Monday, June 18, 2018

Highways, byways, footpaths and stairs –

Fifteen days non-stop (non rest day) between Hiroshima and Odawara.  We never would have imagined the crazy route we'd take, the weather, the bike repairs, the unbelievable extremes of biking situations we'd encounter, the temple sites, camp-landing places and ascents and descents we'd experience.  But we did it.  We made it to our goal of arriving as planned at our Japanese exchange student, Takehiro's home, on time, on the 15th of June.  His parents and Takehiro took care of us like royalty this past weekend, and the brutality of the two weeks past was shed with the beauty of hospitality in this Japanese home. Some of the highlights of our past 15 days...
The 75 km Shimanami Kaido cycle path connecting Honshu to Shokoku by 5 huge bridges.  So much fun.  Likely due to it being Saturday, we cycled the route with hundreds of other cyclists.  We chose the "beginner route" to
"slow down and ease off" - the shorelines and the easy 3% switchbacks up to the bridges made for a leisurely and thoroughly enjoyable experience.
One of the giant infrastructure roads lifting us up on a dedicated bike lane to one of the bridges connecting the islands of the cycle route.
Ojizo-samas, commonly wearing red bibs.  This shrine we passed as we rode up the Iya Valley, an incredible gorge leading to a not so incredible "vine" bridge/tourist trap.
Koyasan - wow.  An incredibly sacred location on a mountain top, following an 800 meter climb which involved 24% grade pulling up of the bikes and gear, traffic on mountain switchbacks without shoulders, and rain.  We found refuge for the night beside a deserted baseball diamond and stayed dry, cooking dinner in the dugout which had its own lighting and sink!  Japanese attention to detail included a drainage system that allowed the flooding field to pour into a covered trench...keeping us dry and super happy.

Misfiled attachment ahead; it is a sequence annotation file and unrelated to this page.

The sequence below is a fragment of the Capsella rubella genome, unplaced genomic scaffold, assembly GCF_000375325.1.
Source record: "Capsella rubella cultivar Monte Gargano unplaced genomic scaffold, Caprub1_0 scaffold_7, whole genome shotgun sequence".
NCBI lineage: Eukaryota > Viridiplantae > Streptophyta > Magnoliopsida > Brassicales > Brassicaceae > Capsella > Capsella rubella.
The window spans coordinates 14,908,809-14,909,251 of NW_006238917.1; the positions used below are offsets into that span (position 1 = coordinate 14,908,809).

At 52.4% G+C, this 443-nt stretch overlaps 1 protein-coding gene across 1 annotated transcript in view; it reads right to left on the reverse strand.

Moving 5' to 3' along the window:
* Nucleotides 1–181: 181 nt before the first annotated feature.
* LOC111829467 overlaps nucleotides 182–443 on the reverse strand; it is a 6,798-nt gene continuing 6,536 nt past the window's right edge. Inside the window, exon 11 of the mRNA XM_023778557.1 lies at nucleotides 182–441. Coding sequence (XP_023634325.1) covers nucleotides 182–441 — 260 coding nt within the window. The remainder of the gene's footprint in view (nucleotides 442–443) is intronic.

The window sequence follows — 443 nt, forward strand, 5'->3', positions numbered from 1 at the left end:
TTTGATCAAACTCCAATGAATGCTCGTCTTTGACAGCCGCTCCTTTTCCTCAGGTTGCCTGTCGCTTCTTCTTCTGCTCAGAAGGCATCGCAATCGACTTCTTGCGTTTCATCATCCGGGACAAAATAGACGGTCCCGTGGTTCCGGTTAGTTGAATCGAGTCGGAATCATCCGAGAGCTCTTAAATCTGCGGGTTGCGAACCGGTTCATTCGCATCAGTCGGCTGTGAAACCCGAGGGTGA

Part of the course requirements for Phys Ed 30 - an active volunteer component.  Sampson shows off part of his 10 hour volunteer commitment: cleaning up garbage.  It definitely makes a significant difference to the sites we camp, which although mostly clean, often have areas that given a 1/2 of volunteerism, look sensationally better.  Here we are camped out by a reservoir.
Pushing the bikes again!  Another opportunity to get off a busy road led to smaller and smaller roads, then mountain bike/touring, then slippery slidey inclines.  We had to unload and carry our gear over a ravine at one point.  Part of the unknown involved with taking the road less traveled!
A delicious salad and corn-based stew with chicken, mushrooms and broccoli.  We connected with Japanese "Warm Showers" hosts and got to stay in their heritage Japanese tea house/guest room.  Takumi, Setsuko and their daughter Yuno also had the answer to a better fix on Rick and Tarn's rear-derailleur which the day before had twist/broken off the bent derailleur hanger in a likely "no possible return" way.  Rick had once again worked the near impossible with another ingenious solution, Takumi had a replacement part that meant the repair was solid for the long term.
These cats were super creepy.  We traveled some bike ways on dikes along the coast and every once in a while a bunch of wild cats would appear.  We camped in a rather abondoned park area one night and they were slinking around in the woods....usually we love cats but these ones.....not such a good feeling.
Markos on top of these giant cement coast line controllers gives them some scale.  How do they move these things here?  We saw a huge metal mold for creating them withing 1/2 Km, so at least they didn't have to be moved that far.  Maybe they were made in place?  In Japan we are constantly aware of our placement in relation to sea level.  Tsunami signage of evacuation locations and placards indicating how many meters you are above sea level are common place along the roadside.

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